It has to be said that the 944 doesn't have the lightest gear shift you'll ever come across. So it makes sense to keep this part working as efficiently as possible. There are several ways this can be achieved. The first and by far the simplest is to make sure the transmission oil has been refreshed (A  job that only takes an hour, but can make your drive feel 100 times better). The second and third options involve replacing the shifter mechanism at either the gear stick end or the transmission end. Over time you'll find that wear and tear take their toll and the shift will not be as precise or as smooth as it should.

Since I had the transmission off the car and had noticed quite a bit of play in the plastic ball joint on the linkage I decided to replace it with and after market short shift kit.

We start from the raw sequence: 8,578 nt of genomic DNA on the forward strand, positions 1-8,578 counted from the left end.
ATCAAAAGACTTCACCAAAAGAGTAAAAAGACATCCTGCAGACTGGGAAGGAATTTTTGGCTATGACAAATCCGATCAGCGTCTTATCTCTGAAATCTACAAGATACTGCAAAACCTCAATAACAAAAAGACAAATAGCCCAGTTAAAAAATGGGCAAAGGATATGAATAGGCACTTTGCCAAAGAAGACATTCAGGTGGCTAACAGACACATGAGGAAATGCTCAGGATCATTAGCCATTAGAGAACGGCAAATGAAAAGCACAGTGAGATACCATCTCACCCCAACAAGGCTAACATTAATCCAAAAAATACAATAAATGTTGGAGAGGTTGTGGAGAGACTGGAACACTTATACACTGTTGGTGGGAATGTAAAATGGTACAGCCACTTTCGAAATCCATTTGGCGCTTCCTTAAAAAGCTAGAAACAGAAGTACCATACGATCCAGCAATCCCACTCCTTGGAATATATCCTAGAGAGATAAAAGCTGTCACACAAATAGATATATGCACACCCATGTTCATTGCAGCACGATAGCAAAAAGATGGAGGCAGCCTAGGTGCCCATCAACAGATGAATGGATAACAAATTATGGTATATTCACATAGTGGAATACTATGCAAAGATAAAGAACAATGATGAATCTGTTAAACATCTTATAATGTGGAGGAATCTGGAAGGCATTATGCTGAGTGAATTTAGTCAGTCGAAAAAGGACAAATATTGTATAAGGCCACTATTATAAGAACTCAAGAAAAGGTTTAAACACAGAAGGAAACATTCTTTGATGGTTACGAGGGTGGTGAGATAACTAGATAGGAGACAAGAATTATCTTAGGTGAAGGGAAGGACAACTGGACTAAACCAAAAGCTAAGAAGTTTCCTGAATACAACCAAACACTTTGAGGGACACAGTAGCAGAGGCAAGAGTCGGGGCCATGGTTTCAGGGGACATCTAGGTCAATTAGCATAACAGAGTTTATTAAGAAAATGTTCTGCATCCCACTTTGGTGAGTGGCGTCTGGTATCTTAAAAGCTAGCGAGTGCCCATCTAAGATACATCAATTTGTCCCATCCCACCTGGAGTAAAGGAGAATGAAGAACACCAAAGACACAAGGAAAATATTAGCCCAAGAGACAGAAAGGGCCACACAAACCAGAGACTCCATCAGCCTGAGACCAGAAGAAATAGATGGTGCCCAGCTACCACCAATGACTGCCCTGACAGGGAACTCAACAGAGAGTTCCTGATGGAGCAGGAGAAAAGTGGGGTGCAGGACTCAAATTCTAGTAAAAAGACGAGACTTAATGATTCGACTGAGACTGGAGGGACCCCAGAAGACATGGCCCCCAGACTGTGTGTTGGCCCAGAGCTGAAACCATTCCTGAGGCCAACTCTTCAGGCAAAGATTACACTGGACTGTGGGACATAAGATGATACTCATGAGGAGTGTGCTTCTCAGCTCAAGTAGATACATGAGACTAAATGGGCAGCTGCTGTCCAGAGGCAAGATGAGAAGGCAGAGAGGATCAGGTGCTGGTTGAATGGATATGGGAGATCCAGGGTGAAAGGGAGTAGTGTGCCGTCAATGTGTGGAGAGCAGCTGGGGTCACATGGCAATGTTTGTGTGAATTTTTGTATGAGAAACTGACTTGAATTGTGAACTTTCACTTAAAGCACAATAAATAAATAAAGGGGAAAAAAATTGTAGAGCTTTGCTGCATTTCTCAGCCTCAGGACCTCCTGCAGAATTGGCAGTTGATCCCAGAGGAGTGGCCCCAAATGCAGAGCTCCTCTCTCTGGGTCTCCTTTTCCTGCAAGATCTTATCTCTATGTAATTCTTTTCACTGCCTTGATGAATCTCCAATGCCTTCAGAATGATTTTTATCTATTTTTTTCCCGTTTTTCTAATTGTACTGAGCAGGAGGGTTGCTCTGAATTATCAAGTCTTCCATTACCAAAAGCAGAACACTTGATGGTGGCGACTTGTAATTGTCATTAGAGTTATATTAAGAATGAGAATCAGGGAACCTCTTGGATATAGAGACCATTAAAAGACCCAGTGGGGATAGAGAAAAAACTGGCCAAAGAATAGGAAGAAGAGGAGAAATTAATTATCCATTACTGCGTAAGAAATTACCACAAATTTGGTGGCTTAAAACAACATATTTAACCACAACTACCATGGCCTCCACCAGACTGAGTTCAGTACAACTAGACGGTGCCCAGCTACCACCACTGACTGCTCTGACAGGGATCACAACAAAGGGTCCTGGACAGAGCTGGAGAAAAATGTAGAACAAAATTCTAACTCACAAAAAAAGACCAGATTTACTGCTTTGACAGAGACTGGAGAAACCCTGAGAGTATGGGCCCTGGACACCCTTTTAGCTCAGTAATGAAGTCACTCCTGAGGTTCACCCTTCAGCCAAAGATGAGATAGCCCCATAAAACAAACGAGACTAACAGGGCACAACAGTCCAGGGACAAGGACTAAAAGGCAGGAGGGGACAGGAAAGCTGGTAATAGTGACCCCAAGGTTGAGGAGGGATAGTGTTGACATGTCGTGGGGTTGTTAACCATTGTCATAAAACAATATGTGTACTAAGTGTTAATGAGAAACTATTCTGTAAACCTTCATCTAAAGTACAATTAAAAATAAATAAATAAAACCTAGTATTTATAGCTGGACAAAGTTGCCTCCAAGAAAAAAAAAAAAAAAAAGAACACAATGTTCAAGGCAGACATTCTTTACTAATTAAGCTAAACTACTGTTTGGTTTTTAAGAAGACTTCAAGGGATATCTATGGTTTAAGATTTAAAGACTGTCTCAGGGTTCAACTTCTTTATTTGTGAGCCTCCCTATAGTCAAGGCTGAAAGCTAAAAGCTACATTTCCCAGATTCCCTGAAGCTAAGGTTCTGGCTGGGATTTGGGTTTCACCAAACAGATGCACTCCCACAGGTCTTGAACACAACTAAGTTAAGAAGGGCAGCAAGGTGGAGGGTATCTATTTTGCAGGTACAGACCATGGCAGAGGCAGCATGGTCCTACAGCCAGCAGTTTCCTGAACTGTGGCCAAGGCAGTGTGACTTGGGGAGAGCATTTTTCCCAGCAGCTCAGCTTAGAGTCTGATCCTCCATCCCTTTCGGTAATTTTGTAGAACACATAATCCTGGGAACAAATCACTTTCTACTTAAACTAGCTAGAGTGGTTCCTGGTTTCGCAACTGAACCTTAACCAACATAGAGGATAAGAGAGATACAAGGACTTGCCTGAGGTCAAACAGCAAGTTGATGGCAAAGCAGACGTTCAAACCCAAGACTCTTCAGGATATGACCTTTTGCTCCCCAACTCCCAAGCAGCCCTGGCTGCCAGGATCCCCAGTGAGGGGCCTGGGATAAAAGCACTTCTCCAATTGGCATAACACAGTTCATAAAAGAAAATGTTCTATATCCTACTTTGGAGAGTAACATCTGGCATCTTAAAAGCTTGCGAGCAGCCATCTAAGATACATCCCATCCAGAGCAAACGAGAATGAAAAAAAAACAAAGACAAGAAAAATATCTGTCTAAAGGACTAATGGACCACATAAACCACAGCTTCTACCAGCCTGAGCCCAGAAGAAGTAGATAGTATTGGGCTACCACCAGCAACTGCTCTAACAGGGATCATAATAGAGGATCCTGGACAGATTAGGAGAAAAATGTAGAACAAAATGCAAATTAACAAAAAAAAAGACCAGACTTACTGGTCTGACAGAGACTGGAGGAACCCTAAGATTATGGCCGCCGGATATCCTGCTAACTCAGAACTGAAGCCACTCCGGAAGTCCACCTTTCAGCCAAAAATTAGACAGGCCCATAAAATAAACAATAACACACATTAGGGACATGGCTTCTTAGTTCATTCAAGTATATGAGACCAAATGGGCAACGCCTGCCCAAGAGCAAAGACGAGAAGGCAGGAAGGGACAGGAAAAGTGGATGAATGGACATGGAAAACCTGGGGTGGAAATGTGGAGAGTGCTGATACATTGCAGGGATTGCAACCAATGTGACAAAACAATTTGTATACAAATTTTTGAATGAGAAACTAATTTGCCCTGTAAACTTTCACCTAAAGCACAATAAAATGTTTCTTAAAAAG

This job is far easier if the transmission is off the car, however it is still do-able with it still attached. You'll need:

Socket set and/or ring spanners
Short shift kit (Bought mine off ebay, but you can also buy a really nice one from here)

and maybe....

Hex rod and two rose joints (see foot of post)
Hacksaw (see foot of post)
Thread tapping set (see foot of post)


(Amateur mechanic Job Time approx: 1.5 hours (off the car) or 2+ hours (on the car)

Firstly identify the original shifter linkage and support arm attached to the gear box. If your transmission is still attached to the car the linkage sits on top of the transmission. You'll also need to slide back the rubber boot and undo the bolt that connects the linkage to the shift rod that runs through the car before you can continue.

Now remove the black rubber boot completely by sliding it off the linkage rod (you'll need to re-attach this to the new linkage later).